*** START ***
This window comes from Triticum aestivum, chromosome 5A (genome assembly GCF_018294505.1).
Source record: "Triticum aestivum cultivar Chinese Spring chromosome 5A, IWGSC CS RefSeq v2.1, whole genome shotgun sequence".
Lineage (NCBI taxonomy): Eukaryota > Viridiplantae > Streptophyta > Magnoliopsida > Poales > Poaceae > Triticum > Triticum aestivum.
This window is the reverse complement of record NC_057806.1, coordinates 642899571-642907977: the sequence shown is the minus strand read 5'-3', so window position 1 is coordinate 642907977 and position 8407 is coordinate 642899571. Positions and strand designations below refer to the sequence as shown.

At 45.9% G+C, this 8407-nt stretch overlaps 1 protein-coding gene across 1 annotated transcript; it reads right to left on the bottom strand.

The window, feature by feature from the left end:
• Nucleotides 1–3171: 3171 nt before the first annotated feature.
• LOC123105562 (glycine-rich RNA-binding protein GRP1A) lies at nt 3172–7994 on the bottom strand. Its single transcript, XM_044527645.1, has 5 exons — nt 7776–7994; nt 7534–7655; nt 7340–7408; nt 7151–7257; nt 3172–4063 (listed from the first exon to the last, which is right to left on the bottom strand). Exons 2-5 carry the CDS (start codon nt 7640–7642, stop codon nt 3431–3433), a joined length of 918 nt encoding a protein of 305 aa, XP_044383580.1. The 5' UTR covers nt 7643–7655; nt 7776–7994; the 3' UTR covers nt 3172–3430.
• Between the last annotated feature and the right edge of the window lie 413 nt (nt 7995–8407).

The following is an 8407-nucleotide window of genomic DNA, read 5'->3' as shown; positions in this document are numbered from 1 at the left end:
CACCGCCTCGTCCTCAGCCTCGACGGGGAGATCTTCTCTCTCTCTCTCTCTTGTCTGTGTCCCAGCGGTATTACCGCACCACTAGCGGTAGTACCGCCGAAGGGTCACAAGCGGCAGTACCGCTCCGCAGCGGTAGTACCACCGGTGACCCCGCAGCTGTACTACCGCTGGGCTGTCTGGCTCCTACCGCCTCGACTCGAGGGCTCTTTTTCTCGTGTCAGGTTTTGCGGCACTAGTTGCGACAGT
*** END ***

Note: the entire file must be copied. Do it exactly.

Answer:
This window comes from Triticum aestivum, chromosome 5A (genome assembly GCF_018294505.1).
Source record: "Triticum aestivum cultivar Chinese Spring chromosome 5A, IWGSC CS RefSeq v2.1, whole genome shotgun sequence".
Lineage (NCBI taxonomy): Eukaryota > Viridiplantae > Streptophyta > Magnoliopsida > Poales > Poaceae > Triticum > Triticum aestivum.
This window is the reverse complement of record NC_057806.1, coordinates 642899571-642907977: the sequence shown is the minus strand read 5'-3', so window position 1 is coordinate 642907977 and position 8407 is coordinate 642899571. Positions and strand designations below refer to the sequence as shown.

At 45.9% G+C, this 8407-nt stretch overlaps 1 protein-coding gene across 1 annotated transcript; it reads right to left on the bottom strand.

The window, feature by feature from the left end:
• Nucleotides 1–3171: 3171 nt before the first annotated feature.
• LOC123105562 (glycine-rich RNA-binding protein GRP1A) lies at nt 3172–7994 on the bottom strand. Its single transcript, XM_044527645.1, has 5 exons — nt 7776–7994; nt 7534–7655; nt 7340–7408; nt 7151–7257; nt 3172–4063 (listed from the first exon to the last, which is right to left on the bottom strand). Exons 2-5 carry the CDS (start codon nt 7640–7642, stop codon nt 3431–3433), a joined length of 918 nt encoding a protein of 305 aa, XP_044383580.1. The 5' UTR covers nt 7643–7655; nt 7776–7994; the 3' UTR covers nt 3172–3430.
• Between the last annotated feature and the right edge of the window lie 413 nt (nt 7995–8407).

The following is an 8407-nucleotide window of genomic DNA, read 5'->3' as shown; positions in this document are numbered from 1 at the left end:
CACCGCCTCGTCCTCAGCCTCGACGGGGAGATCTTCTCTCTCTCTCTCTCTTGTCTGTGTCCCAGCGGTATTACCGCACCACTAGCGGTAGTACCGCCGAAGGGTCACAAGCGGCAGTACCGCTCCGCAGCGGTAGTACCACCGGTGACCCCGCAGCTGTACTACCGCTGGGCTGTCTGGCTCCTACCGCCTCGACTCGAGGGCTCTTTTTCTCGTGTCAGGTTTTGCGGCACTAGTTGCGACAGT